Minnesota House File 3873 was signed into law in late July, officially recognizing post-traumatic stress disorder (PTSD) without an accompanying physical injury as an occupational disease covered under workers’ compensation for first responders.
While many states cover PTSD (a condition of mental anguish following psychological shock that often results in sleep disturbances, vivid flashbacks, anxiety, and depression) when it results from a physical injury, there has been recent momentum to cover PTSD for first responders when physical injuries are not present, as their occupations can expose them to serious psychological trauma.
The National Council on Compensation Insurance (NCCI) reports that in 2018 alone, at least 16 states considered legislation addressing workers’ comp coverage for “mental-only” injuries like PTSD. As Healthesystems has previously noted, within just this last year, states such as Florida, Nebraska, Texas, and Colorado have passed mental-only PTSD laws for first responders.
Furthermore, in May New Hampshire Senate Bill 553 established a commission to study the incidence of PTSD in first responders. The commission is expected to deliver a report in November, which could determine whether PTSD should be covered for first responders without physical injuries under workers’ compensation.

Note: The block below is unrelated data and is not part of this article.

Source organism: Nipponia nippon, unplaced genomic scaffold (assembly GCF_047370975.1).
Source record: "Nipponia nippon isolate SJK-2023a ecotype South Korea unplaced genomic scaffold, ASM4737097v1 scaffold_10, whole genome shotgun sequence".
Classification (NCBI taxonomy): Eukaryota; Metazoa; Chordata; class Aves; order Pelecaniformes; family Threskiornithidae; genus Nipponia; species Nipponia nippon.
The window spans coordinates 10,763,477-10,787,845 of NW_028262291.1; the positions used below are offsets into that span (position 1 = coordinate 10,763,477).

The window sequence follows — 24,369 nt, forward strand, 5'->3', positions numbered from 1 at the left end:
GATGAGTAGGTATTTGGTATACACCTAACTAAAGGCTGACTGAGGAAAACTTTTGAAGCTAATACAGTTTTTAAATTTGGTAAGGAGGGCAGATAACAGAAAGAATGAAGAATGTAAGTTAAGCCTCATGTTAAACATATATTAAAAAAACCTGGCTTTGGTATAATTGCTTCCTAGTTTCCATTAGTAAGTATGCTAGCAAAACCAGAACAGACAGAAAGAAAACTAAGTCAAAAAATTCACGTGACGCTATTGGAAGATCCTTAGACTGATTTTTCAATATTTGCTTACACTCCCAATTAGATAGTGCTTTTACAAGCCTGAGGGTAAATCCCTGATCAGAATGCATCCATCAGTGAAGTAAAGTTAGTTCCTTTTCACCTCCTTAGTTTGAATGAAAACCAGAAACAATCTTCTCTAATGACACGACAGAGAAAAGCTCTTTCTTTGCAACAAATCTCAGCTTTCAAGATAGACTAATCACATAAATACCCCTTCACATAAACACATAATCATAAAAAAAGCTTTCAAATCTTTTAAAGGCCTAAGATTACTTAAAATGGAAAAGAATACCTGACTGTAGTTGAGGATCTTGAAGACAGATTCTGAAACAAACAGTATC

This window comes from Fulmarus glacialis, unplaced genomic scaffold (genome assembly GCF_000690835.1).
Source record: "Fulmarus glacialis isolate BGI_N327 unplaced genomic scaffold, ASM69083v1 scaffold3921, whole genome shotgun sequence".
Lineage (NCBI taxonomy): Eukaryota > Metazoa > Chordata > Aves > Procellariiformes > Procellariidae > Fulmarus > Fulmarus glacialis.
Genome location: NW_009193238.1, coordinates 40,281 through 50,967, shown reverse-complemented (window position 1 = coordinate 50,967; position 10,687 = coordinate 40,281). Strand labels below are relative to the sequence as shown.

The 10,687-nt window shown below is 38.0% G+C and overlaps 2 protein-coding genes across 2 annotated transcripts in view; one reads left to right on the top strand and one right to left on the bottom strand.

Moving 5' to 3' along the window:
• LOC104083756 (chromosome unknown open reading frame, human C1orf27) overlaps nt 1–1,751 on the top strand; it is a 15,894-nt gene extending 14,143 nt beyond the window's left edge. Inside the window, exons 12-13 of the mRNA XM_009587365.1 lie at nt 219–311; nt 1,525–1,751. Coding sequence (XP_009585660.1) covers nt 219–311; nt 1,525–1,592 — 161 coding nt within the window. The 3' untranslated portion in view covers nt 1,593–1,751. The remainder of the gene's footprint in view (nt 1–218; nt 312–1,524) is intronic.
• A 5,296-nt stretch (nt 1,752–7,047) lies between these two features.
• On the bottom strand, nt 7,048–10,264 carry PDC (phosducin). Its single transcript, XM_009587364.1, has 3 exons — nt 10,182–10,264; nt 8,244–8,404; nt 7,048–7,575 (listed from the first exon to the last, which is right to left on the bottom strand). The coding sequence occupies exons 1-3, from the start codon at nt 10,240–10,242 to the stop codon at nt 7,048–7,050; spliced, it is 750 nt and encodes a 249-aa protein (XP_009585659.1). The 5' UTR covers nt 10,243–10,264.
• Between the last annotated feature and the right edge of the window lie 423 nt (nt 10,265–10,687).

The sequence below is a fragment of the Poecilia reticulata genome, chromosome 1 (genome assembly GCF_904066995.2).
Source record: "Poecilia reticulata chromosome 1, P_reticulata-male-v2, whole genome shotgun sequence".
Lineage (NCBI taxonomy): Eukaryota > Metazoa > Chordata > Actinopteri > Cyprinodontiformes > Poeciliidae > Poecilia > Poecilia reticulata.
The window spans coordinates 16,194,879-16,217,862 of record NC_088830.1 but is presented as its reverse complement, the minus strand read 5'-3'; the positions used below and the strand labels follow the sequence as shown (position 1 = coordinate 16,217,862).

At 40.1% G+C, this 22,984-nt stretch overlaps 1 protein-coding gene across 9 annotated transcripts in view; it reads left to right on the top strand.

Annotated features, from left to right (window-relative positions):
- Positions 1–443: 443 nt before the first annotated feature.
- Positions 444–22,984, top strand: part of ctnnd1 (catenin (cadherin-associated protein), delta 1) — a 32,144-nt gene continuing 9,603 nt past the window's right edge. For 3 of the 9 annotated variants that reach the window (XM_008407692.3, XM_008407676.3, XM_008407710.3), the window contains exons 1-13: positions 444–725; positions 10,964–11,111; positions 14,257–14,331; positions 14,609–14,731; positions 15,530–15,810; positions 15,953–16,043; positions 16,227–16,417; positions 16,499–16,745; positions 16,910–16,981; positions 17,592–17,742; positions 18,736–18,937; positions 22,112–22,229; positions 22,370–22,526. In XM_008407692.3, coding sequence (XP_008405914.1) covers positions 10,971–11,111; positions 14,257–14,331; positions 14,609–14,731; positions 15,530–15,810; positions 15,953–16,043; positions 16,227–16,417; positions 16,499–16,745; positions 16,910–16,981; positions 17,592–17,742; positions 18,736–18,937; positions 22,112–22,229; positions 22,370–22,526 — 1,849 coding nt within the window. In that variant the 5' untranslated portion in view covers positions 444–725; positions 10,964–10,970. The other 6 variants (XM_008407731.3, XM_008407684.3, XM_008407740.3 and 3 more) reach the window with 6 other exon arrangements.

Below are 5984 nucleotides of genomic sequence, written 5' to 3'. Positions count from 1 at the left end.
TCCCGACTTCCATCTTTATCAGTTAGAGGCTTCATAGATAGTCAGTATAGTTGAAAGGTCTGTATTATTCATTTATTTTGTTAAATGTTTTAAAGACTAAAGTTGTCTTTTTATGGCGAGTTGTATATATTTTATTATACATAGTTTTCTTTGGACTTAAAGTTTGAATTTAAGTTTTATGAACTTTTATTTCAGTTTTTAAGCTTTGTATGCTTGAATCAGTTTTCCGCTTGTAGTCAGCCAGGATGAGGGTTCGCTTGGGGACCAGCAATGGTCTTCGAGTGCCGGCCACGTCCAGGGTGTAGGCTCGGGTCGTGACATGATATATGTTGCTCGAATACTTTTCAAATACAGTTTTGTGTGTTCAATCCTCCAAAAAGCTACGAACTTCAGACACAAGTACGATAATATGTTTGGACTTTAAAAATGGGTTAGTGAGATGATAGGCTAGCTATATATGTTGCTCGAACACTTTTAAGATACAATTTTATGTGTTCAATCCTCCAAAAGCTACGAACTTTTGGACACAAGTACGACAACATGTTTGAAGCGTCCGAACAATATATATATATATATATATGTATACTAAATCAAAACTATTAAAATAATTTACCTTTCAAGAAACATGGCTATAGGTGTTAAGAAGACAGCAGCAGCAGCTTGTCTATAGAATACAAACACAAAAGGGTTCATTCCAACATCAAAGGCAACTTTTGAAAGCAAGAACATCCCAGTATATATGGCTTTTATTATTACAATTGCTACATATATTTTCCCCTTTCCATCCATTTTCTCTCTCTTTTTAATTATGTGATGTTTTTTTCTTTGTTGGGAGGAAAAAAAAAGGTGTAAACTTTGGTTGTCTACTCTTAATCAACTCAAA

It’s understandable why these laws are written for first responders. An estimated 84% of first responders experience a traumatic event on the job, while it is estimated that anywhere from 6-32% of first responders have PTSD. However, if more and more mental-only PTSD laws pass for first responders, it could open the door for other industries.
Colorado’s mental-only PTSD law, enacted last year, covers all workers, not just first responders, while states such as Massachusetts, New Jersey, New York, and Rhode Island have offered such wider coverage for years.
Industry advocates could argue that their industries should receive similar coverage. For example, statistics show that healthcare workers, beyond emergency medical technicians, are four times more likely to experience workplace violence than other industries, with 21% of nurses and nursing students reporting being physically assaulted on the job, and 59% reporting verbal abuse.
And beyond compensability, there’s another conversation to be had surrounding medical marijuana. Louisiana House Bill 579 was recently signed into law, expanding the state’s medical marijuana program to include more qualifying conditions, including PTSD. This brings the number of states that list PTSD as a qualifying condition for medical marijuana from 23 up to 24. The clinical benefits and risks of using marijuana for PTSD are still uncertain, and more broadly, medical marijuana’s place as a reimbursable treatment under workers’ compensation remains hotly debated.